A few tips for reporting:

      Top-line and bottom-line it.

      • The best of the month was X, and what this means is Y.

      Use numbers to tell the story.

      • This resulted in X% changes month over month, and X% increases…  

      Speak to business wins.

      • This is what X activity did for business goal Y.

      Share what’s next.

      • With X data, we are going to focus on Y.

      What that looks like in real life:

      • Our CNN article drove roughly 4,000 potential customers and nearly 14% of them took some sort of action on bacon.com.
      • Compare that with digital advertising, in which .02% to 2% of ads ever drive someone toward action on bacon.com. Molto impressivo!
      • We increased our earned media coverage by nearly 17% this month, which means more exposure for the brand. What a win!


      3. When reporting, always use the 70% Noise Reduction Rule.

      In other words, dramatically reduce whatever you’re planning on sharing with your C-level executive. Communicators can be verbose, and we sometimes layer in too much irrelevant information.

      Look at everything you thought you needed to say and instead share only 30% of what you were originally going to communicate. Think about how much more of an impact you’ll make when you’ve whittled a 10-slide deck down to 3 slides of impactful data that can help the business immediately.

      But don’t take my word for it though. Gerry Tschopp, Senior Vice President of Public Affairs at Experian said it well, “I want to know enough about PR ‘wins’ so I can speak to business leaders in key data points or success stories that drive business and reputation. And then communicate every month, how we perform against objectives that support our business strategies.”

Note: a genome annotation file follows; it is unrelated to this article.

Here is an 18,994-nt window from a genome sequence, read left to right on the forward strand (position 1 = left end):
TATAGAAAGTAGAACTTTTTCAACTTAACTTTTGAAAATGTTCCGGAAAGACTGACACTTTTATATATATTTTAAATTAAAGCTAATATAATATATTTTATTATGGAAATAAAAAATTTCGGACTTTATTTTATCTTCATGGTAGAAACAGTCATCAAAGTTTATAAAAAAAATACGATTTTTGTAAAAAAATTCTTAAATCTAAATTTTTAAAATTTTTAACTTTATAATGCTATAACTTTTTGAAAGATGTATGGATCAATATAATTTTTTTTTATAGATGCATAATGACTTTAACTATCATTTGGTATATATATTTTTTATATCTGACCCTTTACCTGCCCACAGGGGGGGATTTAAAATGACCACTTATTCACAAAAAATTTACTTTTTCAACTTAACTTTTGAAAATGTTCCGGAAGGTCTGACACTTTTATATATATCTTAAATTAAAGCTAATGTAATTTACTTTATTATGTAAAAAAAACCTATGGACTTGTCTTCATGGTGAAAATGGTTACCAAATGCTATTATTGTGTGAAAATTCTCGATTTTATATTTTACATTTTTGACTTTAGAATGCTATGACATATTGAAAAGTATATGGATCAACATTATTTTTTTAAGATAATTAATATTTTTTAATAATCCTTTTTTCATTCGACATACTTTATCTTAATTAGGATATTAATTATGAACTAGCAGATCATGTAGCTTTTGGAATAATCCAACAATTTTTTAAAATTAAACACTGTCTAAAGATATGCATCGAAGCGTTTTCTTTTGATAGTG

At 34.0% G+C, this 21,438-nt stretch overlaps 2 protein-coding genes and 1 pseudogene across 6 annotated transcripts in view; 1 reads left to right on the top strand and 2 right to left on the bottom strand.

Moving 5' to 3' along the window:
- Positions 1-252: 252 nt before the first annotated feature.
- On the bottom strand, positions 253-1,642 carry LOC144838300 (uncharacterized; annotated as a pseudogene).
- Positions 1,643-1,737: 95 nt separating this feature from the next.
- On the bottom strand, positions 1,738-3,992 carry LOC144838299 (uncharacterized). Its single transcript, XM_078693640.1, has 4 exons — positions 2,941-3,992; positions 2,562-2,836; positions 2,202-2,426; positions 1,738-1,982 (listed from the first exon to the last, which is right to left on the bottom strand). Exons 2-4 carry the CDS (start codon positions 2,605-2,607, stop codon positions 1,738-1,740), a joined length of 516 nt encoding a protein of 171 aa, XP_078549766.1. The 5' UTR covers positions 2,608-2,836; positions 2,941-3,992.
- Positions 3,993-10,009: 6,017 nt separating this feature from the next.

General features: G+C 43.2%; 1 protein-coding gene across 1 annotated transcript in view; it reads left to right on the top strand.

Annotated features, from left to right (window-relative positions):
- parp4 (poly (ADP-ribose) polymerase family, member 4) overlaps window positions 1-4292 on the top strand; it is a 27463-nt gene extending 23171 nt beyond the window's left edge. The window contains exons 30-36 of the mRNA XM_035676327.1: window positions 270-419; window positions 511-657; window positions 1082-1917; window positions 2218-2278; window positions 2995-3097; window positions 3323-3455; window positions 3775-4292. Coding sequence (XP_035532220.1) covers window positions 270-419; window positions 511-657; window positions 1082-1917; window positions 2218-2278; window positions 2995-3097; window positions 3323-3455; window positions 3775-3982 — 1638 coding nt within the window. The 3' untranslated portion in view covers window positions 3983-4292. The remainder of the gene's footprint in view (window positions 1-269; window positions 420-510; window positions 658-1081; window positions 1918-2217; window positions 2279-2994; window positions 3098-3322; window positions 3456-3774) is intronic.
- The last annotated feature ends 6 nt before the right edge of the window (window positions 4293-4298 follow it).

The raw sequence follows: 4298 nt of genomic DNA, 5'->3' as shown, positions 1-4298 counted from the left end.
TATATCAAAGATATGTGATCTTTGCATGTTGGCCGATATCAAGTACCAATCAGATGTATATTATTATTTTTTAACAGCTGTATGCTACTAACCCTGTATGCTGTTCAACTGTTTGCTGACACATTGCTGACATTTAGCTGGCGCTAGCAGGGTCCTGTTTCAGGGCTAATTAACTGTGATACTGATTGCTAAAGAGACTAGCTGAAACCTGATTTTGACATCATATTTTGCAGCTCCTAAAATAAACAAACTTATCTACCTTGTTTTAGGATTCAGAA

In closing, to truly romance your C-suite executives, (metaphorically) text them less.

    9. Today’s Top Publishing Platforms (That Aren’t WordPress)

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      Remember LiveJournal? How about Open Diary? Blogger? Boy, we’ve come a long way since self-publishing first put the power of the pen in our hands. Today’s top publishing platforms are unlike the hidden blogging caves of our past. With social sharing capabilities baked in and curious communities at their core, these new publishing platforms are built to work within our fast-moving, mobile-relying lives. To boot, they’re beautifully designed and perhaps even more user-friendly than an iPhone.

      top PR publishing platformsHere’s everything you need to know about the best new (and improved) platforms for publishing and discovering.

      1. Atavist

      Atavist is a publishing platform that makes it easier to create and share compelling, visually-appealing stories. The site is similar to services like Medium, as it allows users to create articles or stories using a combination of text, images, and interactive materials. It’s also similar to sites like WordPress or Squarespace, as it includes a useful toolset that gives users control over the look and feel of the site without requiring any coding knowledge or experience. It has multiple features that make it a more effective publishing platform than simpler sites like Medium for brands or businesses. There are five payment plans — Creative, Pro, Team, Business, and Enterprise — each designed for people or companies with particular interests and intentions. If you know how to use a computer, you know how to create great content on Atavist.